Hector And The Search For Happiness

Director: Peter Chelsom.

Starring: Simon Pegg, Rosamund Pike, Toni Collette, Stellan Skarsgard, Jean Reno, Christopher Plummer.

Written by: Maria von Heland, Peter Chelsom, Tinker Lindsay and (novel “Le voyage d’Hector ou la recherche de bonheur”) François Lelord

Running Time: 114 mins

Cert: 15

Release date: 15th August 2014

What is the secret of happiness? That is exactly what Simon Pegg’s psychiatrist Hector needs to find out. Unfortunately in this rather smug and patronizing comedy drama, we never truly find out the answer, although director Peter Chelsom is determined to ram as many ideas down our throats while we go in a 2 hour travelogue with Pegg and some cameos. Let me just say, it didn’t leave me happy.

Hector is struggling with his life. A popular psychiatrist  who lives in London with his girlfriend, Clara, you would have thought he was the happiest man alive. Except he isn’t and he want to find the answer, in order to pass this information on to his patients. So with his backpack neatly full and his passport at the ready, he heads off to China, where he meets businessman, Edward, who pays for happiness, then to Africa to help out an old friend but comes face to face with danger and finally Los Angeles to see an old flame and a professor who claims to have the answer. But did he need to leave home to get what he wanted?

Based on a self-help book, this had the promise of being a nice, gentle feel good comedy with a likeable lead. Instead, Pegg’s character of Hector is actually not nice at all, even though he gives the impression of being nice. He doodles while his patients pour their hearts out, he selfishly leaves his girlfriend in London while he goes travelling, jumping into bed with the first woman he meets, he steals pens (admittedly by accident) and, in one slight offensive scene, gives the eye to an African girl while her family are in the room making Sweet Potato Soup for him.

Throughout the film we get captions telling us exactly what has been said on-screen already, as if we didn’t get it the first time, here it is again. Each one telling us the secret to happiness. Except they aren’t really that secret and this is what is somewhat patronizing about the film. It thinks it is telling us something we don’t know and we must marvel at its wisdom. Yet there is no real answer, it’s what you want it to be, so don’t try telling us something else.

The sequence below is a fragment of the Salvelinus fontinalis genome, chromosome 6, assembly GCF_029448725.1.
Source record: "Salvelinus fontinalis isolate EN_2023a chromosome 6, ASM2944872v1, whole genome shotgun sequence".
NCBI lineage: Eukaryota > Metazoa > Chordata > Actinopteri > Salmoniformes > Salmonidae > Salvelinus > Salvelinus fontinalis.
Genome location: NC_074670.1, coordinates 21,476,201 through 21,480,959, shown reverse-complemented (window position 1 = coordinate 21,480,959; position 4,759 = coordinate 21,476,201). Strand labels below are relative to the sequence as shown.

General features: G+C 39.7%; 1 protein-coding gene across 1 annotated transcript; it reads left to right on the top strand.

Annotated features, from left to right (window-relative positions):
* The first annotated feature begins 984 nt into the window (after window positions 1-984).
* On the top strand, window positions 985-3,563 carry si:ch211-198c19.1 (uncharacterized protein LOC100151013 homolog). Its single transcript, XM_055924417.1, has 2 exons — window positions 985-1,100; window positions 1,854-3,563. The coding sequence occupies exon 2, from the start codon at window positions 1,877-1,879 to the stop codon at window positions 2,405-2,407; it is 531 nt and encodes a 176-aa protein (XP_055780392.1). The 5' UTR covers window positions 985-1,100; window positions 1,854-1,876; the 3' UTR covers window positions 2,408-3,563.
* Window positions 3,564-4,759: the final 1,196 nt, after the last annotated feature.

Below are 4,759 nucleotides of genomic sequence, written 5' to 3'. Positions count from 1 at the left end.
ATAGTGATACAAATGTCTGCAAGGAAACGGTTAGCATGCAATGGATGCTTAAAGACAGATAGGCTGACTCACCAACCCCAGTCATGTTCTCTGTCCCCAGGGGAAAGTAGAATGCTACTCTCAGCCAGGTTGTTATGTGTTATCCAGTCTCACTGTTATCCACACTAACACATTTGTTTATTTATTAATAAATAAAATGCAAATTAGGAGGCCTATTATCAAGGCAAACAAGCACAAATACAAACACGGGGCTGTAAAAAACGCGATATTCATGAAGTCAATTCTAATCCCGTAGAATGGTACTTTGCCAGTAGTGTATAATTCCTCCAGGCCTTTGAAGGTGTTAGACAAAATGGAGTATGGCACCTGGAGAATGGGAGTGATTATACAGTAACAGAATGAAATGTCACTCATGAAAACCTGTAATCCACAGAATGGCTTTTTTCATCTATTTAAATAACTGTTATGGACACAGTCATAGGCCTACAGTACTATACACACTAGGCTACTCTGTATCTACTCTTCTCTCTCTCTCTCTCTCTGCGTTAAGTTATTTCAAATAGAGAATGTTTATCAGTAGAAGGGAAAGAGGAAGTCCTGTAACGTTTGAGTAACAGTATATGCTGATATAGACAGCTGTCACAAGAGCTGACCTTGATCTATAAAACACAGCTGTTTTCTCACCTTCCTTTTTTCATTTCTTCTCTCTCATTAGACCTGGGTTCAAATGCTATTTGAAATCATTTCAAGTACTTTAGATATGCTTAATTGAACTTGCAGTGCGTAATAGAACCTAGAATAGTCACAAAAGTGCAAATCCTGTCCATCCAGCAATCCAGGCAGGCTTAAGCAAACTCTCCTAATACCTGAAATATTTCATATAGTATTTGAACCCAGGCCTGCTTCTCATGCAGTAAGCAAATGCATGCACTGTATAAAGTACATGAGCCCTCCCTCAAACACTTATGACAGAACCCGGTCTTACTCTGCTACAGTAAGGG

This journey is filled with stereotypes. Businessmen with money who don’t like anything that is beneath them. Asian prostitutes who pretend to be simple pick-ups in clubs yet have violent pimps, African families who do nothing but dance and sing. It actually becomes quite insulting after a while. Those it’s okay because kind middle-class doctor Hector is here to make life that much better.

All the time you are thinking, what is he so miserable about? Look at his apartment! He lives in the nicest place right over the Thames with a girlfriend who works of a pharmaceutical company and who obviously loves him, so much so that she will do everything for him. Oh and who just so happens to be Rosamund Pike!

In fact, she is about the best thing in this, even though it is a pretty innocuous character. She does manages to get some nice little moments, proving she can handle the lighter stuff just as well as the heavy dramas. Jean Reno pops up as a drug farmer in Africa but doesn’t even make a dent, while the great Christopher Plummer appears as a Professor with a neat gadget to measuring happiness but that’s all he really does is sits behind a computer screen.

I was wanting to really like Hector And The Search For Happiness. Instead I felt betrayed. It becomes boring pretty quickly and I spend most of the running time checking my watch (never a good sign). Those who liked Eat, Pray, Love will probably get a lot out of this. Those who hated Eat, Pray, Love will hate this because it’s almost the same film except without Julia Roberts. Not the worst film of the year but definitely the most disappointing.


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